Then there are possible systems where the gravity of a central mass is stronger at a distance than it is up close to the mass when the central region also has a powerful electromagnetic field that diminishes more quickly with distance.

    http://www.scientificblogging.com/hammock_physicist/dark_matter_plot_thickens

    Something like that appears to operate in galaxies, and might explain why the outer regions have stronger gravity than the visible mass predicts. Johannes had a discussion of those things on a previous page. I believe the dark matter theories resulted from a failure to represent the electromagnetic induction in a correct way.

    For example if the central electromagnetic induction field is 5/6 as strong as the central gravitational curvature, then the distant gravity expressed by the central mass will be 6 times stronger than is predicted by Newtonian Methods and by cases of General Relativity that neglect induction fields. The galaxy center would have about 6 times more mass than is apparent in the motion of the core, the bar, and the spiral arms. In this case radiant heat is probably not supplying all of the induction field. More likely the induction is created by movement of ionized plasma. driven by photon scattering, gravity stratification, and a lot of other activities in the galaxy nucleus.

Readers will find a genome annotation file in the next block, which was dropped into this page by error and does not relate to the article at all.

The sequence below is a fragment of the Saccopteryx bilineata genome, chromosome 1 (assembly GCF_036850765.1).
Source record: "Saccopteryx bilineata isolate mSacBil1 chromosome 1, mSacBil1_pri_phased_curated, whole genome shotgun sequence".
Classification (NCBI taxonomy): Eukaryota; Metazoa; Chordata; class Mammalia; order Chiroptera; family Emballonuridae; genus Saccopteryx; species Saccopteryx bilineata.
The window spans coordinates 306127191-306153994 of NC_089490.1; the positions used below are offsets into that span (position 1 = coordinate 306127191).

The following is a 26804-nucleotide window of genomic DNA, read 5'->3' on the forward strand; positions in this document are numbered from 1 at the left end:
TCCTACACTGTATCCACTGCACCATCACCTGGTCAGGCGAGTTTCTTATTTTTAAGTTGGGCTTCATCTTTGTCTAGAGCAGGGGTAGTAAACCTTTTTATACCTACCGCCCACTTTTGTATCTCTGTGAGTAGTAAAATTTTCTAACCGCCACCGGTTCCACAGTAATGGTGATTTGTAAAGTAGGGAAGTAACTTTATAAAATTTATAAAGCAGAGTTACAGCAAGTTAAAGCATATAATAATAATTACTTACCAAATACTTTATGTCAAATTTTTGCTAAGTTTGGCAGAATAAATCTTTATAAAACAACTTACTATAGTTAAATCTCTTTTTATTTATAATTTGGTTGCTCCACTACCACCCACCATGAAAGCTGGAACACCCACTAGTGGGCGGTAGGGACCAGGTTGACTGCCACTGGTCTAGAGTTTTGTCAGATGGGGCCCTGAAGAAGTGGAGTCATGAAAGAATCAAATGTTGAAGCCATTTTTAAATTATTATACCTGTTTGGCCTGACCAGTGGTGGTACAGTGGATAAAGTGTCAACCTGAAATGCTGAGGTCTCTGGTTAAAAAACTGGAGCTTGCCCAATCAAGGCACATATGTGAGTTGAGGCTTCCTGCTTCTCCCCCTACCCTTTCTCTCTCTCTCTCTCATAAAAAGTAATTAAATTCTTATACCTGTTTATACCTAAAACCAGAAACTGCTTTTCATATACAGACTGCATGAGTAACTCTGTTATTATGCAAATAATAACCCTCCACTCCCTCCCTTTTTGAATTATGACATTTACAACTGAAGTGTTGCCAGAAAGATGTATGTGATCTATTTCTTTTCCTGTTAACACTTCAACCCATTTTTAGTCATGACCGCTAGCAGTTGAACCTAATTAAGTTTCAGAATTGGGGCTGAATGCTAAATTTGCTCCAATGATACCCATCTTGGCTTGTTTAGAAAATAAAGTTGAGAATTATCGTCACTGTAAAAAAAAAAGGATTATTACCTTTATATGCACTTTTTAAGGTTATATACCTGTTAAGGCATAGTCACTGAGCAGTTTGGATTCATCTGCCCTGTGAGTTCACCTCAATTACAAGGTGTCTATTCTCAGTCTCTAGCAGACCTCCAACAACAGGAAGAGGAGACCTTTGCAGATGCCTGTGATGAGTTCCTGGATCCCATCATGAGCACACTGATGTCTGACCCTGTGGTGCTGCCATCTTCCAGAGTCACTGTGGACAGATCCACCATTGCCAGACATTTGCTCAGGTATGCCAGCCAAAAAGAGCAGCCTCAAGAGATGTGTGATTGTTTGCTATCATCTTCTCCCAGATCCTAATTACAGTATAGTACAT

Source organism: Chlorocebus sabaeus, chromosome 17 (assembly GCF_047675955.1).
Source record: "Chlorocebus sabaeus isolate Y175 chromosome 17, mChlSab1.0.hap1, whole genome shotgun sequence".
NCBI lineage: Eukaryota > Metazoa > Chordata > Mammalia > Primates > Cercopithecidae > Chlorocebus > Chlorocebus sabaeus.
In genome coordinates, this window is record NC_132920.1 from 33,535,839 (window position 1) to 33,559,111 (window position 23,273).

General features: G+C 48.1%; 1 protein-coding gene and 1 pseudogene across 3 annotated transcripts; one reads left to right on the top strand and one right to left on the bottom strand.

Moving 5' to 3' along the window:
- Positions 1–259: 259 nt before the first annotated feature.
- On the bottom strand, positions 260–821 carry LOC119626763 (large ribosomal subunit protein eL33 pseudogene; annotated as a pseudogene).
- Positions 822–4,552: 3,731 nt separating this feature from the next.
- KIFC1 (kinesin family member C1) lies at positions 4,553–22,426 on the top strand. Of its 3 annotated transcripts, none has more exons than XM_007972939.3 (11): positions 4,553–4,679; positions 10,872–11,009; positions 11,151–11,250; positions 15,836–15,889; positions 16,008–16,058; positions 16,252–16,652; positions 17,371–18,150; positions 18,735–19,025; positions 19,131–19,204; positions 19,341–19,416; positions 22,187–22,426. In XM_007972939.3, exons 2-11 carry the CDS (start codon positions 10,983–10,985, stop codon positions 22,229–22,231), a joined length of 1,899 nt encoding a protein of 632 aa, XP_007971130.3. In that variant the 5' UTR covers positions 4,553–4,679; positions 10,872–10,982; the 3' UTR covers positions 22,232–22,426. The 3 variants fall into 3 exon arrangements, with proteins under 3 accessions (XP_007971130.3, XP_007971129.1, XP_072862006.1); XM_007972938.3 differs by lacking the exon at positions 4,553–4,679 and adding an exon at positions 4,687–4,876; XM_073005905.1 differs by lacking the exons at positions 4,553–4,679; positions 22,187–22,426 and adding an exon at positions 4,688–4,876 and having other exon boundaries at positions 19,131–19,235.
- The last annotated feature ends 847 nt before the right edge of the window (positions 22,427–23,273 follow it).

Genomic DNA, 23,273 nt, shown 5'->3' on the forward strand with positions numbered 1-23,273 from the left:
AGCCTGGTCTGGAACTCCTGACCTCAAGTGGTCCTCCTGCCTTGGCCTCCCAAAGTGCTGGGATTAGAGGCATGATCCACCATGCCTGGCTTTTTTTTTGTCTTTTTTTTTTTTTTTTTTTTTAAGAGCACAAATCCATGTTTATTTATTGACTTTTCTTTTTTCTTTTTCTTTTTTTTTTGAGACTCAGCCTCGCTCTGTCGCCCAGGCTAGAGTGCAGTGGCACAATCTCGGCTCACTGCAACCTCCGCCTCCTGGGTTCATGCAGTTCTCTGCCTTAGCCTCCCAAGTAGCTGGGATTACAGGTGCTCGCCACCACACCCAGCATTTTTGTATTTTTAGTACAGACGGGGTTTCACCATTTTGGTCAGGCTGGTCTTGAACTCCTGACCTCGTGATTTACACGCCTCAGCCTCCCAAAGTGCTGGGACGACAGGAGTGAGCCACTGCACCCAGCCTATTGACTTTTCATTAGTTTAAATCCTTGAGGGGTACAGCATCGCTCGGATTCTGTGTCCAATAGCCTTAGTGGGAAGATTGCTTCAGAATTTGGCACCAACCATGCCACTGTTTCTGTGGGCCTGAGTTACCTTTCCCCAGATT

With mass hidden by electromagnetic induction, there is no need for theories about dark matter. The same equations that predict induction fields also predict acceleration of galaxy clusters from a slight excess of background microwaves that have been measured and published.